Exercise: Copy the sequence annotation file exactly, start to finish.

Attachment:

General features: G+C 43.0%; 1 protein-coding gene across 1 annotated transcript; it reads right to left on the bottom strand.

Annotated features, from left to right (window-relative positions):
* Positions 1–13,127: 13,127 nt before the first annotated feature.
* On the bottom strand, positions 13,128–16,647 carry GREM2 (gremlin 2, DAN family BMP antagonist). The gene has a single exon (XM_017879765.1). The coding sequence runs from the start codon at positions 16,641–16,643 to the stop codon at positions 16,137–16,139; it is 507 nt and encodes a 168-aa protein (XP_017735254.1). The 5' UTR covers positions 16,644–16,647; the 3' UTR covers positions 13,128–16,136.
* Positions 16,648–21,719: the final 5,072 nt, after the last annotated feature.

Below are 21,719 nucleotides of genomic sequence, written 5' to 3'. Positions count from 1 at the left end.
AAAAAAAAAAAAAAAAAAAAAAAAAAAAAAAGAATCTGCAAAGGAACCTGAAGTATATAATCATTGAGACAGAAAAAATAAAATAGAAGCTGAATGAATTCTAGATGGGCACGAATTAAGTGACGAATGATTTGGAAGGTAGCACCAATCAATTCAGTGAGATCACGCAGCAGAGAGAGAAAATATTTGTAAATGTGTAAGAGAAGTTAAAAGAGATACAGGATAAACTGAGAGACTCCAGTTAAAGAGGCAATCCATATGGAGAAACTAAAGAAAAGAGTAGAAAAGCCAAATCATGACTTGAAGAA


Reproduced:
General features: G+C 43.0%; 1 protein-coding gene across 1 annotated transcript; it reads right to left on the bottom strand.

Annotated features, from left to right (window-relative positions):
* Positions 1–13,127: 13,127 nt before the first annotated feature.
* On the bottom strand, positions 13,128–16,647 carry GREM2 (gremlin 2, DAN family BMP antagonist). The gene has a single exon (XM_017879765.1). The coding sequence runs from the start codon at positions 16,641–16,643 to the stop codon at positions 16,137–16,139; it is 507 nt and encodes a 168-aa protein (XP_017735254.1). The 5' UTR covers positions 16,644–16,647; the 3' UTR covers positions 13,128–16,136.
* Positions 16,648–21,719: the final 5,072 nt, after the last annotated feature.

Below are 21,719 nucleotides of genomic sequence, written 5' to 3'. Positions count from 1 at the left end.
AAAAAAAAAAAAAAAAAAAAAAAAAAAAAAAGAATCTGCAAAGGAACCTGAAGTATATAATCATTGAGACAGAAAAAATAAAATAGAAGCTGAATGAATTCTAGATGGGCACGAATTAAGTGACGAATGATTTGGAAGGTAGCACCAATCAATTCAGTGAGATCACGCAGCAGAGAGAGAAAATATTTGTAAATGTGTAAGAGAAGTTAAAAGAGATACAGGATAAACTGAGAGACTCCAGTTAAAGAGGCAATCCATATGGAGAAACTAAAGAAAAGAGTAGAAAAGCCAAATCATGACTTGAAGAA